Democratic Republic of Congo: bewitched
October 17, 2012
I stoogled upon Frederick Yamusangie’s website when doing a bit of preliminary research into literature from the DRC earlier this year. Born in what was then Zaire (the country reclaimed its name in 1997 after the ousting of President Mobutu), the Congolese writer studied Communication Engineering at the University of Kent and now lives in the UK, where he has self-published several poetry anthologies and his novel Full Circle. As it turned out, after several more hours of searching and sending out queries, he is one of the very few DRC writers to have work available in English today.
It’s hardly surprising when you consider what the Francophone nation has been through. Home to the planet’s deadliest conflict since World War II, Africa’s second-largest country has seen more than 5.4 million of its people die as a result of the fighting since 1998. Despite being rich in natural resources, DRC is the state with the second-lowest GDP per capita in the world. Small wonder then that promoting a publishing industry does not figure very high in many people’s priorities there.
With so little to go on, it seemed perverse not to give Yamusangie’s novel a try. And so, swallowing those die-hard qualms about self-publishing – which have turned out to be misplaced in several cases this year – I downloaded the book and set to.
Full Circle follows city boy Dada, who is sent to live in the village of Bulungu and learn about his culture when his father leaves the country to take up a diplomatic post in the US. The community seems pleasant enough at first, but as time goes by Dada discovers dark secrets and deep rifts beneath its peaceful surface that threaten to destroy him. Will secular Dada survive this superstitious minefield? Will his peers accept him as one of their own? And will the shapeshifting human-crocodiles in the nearby river get to carry out their wicked plans?
Yamusangie presents a nation divided by money. On one side sits Dada, who, because of his privileged upbringing, has ‘more knowledge of Western Europe than his own country’ and has never travelled in Zaire before. On the other is the rural population with its strong tribal traditions, loyalties and beliefs. At the start of the book, Dada is convinced that he knows enough about his culture and could ‘live in the USA[...] and still know how to relate to [his] own people’. Yet as the book goes on, he discovers he has much to learn.
The customs Dada discovers are eclectic and sometimes surprising. Magic, superstition and animistic beliefs weave through everything and are treated as part of normal life. When Dada goes for lunch at his teacher Mrs Betika’s house, for example, she tells him not to worry about a snake in the henhouse because it is the reincarnation of her auntie. Indeed, enchantments are big business, with many of the local spiritualists jostling to corner each others’ shares of the market and even plotting to murder a newcomer who seems to be too successful for his own good. The discussions of these customs and how they fit with the prevailing religion of Christianity, as well as the pressures on young people to abandon the old ways are fascinating, as are the glimpses into the rites of the secret society that tries to recruit Dada.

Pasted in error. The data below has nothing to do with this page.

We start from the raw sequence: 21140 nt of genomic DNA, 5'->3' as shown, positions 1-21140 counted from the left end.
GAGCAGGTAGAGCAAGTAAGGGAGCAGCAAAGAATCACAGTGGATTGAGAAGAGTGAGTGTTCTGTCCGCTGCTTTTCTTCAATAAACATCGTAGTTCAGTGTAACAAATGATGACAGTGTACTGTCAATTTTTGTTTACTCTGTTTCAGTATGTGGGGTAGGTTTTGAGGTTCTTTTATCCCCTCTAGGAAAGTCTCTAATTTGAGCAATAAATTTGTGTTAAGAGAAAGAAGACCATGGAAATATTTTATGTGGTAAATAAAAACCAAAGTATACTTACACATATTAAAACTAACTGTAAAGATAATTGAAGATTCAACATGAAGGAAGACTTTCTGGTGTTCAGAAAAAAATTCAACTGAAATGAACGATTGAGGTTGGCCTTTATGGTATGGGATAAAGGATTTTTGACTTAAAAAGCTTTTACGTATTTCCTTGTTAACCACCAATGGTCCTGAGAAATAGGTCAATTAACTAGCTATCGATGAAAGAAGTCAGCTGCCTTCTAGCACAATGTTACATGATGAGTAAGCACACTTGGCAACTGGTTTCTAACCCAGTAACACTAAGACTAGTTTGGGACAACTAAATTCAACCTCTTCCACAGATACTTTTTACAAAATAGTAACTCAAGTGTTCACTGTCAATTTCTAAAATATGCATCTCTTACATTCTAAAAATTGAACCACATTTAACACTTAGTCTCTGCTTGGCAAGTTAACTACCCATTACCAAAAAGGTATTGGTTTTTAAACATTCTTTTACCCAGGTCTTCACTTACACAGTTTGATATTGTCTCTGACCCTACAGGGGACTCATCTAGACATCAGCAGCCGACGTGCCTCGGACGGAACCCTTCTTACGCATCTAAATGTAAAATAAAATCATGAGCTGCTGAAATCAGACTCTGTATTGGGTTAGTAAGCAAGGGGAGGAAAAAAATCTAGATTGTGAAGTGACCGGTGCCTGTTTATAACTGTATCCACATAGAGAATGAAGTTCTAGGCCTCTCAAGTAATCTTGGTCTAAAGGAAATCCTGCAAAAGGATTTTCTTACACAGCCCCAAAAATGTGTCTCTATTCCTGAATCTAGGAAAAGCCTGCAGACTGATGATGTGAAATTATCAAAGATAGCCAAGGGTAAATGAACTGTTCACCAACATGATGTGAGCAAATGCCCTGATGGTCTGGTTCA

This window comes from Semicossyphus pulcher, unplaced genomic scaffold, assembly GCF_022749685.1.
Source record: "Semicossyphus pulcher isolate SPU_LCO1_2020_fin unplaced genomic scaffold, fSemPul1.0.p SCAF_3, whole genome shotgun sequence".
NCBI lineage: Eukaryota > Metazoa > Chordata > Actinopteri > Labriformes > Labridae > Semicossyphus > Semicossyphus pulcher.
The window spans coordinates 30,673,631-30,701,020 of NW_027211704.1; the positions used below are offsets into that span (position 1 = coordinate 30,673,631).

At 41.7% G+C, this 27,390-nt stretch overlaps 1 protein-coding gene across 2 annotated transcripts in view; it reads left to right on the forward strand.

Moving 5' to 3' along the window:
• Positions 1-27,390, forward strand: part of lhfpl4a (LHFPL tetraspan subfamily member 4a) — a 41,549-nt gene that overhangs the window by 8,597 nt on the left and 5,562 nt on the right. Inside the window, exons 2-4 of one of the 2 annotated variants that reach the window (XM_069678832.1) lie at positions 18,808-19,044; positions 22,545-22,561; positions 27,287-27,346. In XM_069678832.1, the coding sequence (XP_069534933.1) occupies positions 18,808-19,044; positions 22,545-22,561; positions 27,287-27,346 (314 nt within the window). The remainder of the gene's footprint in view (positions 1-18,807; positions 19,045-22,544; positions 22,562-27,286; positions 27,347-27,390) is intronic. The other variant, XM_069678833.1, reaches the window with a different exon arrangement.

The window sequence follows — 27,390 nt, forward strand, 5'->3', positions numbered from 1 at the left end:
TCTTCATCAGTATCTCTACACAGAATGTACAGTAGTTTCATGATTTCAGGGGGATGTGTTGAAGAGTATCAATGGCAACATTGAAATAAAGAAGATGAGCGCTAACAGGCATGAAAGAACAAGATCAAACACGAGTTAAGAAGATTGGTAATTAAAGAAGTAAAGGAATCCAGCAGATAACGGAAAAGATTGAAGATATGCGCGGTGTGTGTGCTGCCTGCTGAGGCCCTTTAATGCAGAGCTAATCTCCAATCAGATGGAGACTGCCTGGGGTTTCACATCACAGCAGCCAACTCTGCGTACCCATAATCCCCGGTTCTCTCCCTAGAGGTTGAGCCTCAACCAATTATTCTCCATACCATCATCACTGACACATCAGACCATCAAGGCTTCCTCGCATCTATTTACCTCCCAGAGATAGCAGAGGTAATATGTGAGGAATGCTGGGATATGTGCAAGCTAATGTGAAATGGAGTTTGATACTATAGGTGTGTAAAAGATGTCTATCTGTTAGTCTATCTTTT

At times, however, the author’s sociological and historical insights hi-jack the narrative and send it hurtling off on long detours, sometimes threatening to derail it. This is not helped by an increasingly outlandish plot, which is sometimes held together with rather flimsy logic. For example, the reasons the police give for releasing Dada when he is accused of murdering a friend – that a child would never admit to doing such a thing and that children are incapable of killing anyone – are rather questionable.
It’s a shame, because there are some great moments in the story. The scene where the dead boy’s relatives converge on Dada’s guardian’s house seeking revenge is gripping. And by using a quote from that most famous of Congo-based novels, Joseph Conrad’s Heart of Darkness, Yamusangie makes his ambitions for the book clear.
With some robust editing and another eye on the work, he might have got there. As it stands, though, this is a fascinating and surprising book that opens up a little-known part of the world to English-language readers. It is rough round the edges, as many self-published books can be, but it contains some good things. I’m glad I chose it.
Full Circle by Frederick Yamusangie (iUniverse, 2003)